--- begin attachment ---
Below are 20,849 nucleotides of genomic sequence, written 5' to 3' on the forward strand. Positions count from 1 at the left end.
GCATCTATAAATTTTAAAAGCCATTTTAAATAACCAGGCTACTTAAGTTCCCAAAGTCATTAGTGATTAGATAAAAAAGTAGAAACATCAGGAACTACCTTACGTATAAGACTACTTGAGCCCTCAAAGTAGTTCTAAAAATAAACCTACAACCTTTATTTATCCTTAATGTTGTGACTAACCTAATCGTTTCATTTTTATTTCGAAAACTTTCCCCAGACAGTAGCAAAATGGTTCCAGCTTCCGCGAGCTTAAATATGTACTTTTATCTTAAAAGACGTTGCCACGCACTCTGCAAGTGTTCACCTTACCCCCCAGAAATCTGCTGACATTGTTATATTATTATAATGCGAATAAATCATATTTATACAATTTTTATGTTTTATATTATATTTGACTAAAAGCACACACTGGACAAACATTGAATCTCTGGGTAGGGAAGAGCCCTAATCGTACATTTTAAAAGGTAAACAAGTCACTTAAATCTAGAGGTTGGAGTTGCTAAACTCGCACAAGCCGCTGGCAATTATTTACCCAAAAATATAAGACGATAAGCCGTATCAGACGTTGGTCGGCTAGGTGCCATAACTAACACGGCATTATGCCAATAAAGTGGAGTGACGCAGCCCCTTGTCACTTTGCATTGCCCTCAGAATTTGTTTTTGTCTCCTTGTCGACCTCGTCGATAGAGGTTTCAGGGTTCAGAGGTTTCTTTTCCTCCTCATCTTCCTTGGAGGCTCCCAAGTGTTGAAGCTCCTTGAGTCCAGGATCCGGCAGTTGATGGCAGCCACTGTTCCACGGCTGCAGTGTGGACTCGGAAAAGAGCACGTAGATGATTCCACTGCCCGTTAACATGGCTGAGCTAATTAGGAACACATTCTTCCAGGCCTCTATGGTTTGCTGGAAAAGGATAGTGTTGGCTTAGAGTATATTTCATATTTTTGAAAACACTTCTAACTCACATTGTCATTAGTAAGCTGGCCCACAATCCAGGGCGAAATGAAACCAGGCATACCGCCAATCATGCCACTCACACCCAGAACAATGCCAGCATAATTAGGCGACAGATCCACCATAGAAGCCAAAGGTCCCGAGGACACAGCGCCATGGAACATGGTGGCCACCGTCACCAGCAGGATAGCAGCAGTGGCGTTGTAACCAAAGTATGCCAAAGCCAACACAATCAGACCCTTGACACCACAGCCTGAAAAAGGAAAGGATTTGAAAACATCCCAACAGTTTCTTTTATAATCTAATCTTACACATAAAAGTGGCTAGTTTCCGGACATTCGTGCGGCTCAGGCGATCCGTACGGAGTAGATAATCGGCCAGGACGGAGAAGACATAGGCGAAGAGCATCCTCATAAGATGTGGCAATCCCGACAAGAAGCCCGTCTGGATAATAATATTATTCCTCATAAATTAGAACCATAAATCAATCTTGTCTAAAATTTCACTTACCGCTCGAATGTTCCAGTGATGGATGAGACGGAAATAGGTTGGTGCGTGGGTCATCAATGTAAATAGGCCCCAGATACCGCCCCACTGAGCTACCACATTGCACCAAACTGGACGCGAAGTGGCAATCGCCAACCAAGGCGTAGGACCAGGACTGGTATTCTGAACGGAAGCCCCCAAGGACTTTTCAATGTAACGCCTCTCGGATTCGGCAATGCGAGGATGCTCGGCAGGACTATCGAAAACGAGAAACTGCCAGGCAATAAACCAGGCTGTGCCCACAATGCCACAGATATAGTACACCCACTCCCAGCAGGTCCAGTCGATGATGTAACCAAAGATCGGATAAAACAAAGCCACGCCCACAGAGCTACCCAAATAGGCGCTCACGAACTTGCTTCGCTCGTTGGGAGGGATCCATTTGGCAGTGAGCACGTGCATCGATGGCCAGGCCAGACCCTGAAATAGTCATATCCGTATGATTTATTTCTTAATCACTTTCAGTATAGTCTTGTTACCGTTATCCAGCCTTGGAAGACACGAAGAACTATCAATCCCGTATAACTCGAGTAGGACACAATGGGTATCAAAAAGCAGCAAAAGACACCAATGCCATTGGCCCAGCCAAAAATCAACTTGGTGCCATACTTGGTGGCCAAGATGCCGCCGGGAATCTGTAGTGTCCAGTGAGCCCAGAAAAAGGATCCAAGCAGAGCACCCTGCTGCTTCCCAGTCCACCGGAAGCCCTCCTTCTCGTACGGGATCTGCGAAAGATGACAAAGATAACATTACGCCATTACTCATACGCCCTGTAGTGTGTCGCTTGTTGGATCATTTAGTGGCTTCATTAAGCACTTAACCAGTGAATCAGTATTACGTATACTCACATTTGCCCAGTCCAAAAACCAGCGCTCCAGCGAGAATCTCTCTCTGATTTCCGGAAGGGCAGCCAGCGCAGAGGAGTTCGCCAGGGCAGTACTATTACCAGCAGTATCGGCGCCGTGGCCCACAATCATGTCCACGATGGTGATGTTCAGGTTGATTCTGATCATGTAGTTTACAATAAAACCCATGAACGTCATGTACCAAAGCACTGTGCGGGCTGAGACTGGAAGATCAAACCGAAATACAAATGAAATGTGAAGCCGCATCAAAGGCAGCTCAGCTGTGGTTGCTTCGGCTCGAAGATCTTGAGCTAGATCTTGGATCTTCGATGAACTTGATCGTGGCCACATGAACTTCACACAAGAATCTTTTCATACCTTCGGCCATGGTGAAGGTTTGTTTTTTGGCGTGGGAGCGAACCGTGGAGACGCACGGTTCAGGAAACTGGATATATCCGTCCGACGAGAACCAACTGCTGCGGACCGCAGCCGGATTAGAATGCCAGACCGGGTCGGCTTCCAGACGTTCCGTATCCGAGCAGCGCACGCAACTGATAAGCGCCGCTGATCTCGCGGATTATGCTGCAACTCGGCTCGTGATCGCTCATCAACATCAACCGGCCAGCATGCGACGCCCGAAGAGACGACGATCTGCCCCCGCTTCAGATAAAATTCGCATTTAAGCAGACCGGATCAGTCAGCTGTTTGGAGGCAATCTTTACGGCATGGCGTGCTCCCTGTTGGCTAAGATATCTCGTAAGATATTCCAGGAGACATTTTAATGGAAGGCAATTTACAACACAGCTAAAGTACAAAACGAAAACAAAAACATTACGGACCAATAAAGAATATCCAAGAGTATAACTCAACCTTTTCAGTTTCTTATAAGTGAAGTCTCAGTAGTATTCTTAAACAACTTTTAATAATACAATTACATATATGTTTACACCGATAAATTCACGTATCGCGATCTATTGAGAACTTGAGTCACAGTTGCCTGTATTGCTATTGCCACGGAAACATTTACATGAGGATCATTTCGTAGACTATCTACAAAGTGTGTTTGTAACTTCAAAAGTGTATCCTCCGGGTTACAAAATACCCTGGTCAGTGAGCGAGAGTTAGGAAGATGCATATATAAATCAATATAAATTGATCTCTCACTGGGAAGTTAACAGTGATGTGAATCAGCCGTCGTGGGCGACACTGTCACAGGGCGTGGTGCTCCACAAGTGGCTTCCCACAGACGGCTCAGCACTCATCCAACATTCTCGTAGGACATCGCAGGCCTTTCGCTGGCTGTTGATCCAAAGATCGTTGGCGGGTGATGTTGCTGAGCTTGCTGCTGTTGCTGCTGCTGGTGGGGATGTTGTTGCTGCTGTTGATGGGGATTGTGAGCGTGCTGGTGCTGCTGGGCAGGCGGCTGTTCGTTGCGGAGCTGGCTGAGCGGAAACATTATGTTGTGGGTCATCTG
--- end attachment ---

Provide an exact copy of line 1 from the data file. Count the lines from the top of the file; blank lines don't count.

Below are 20,849 nucleotides of genomic sequence, written 5' to 3' on the forward strand. Positions count from 1 at the left end.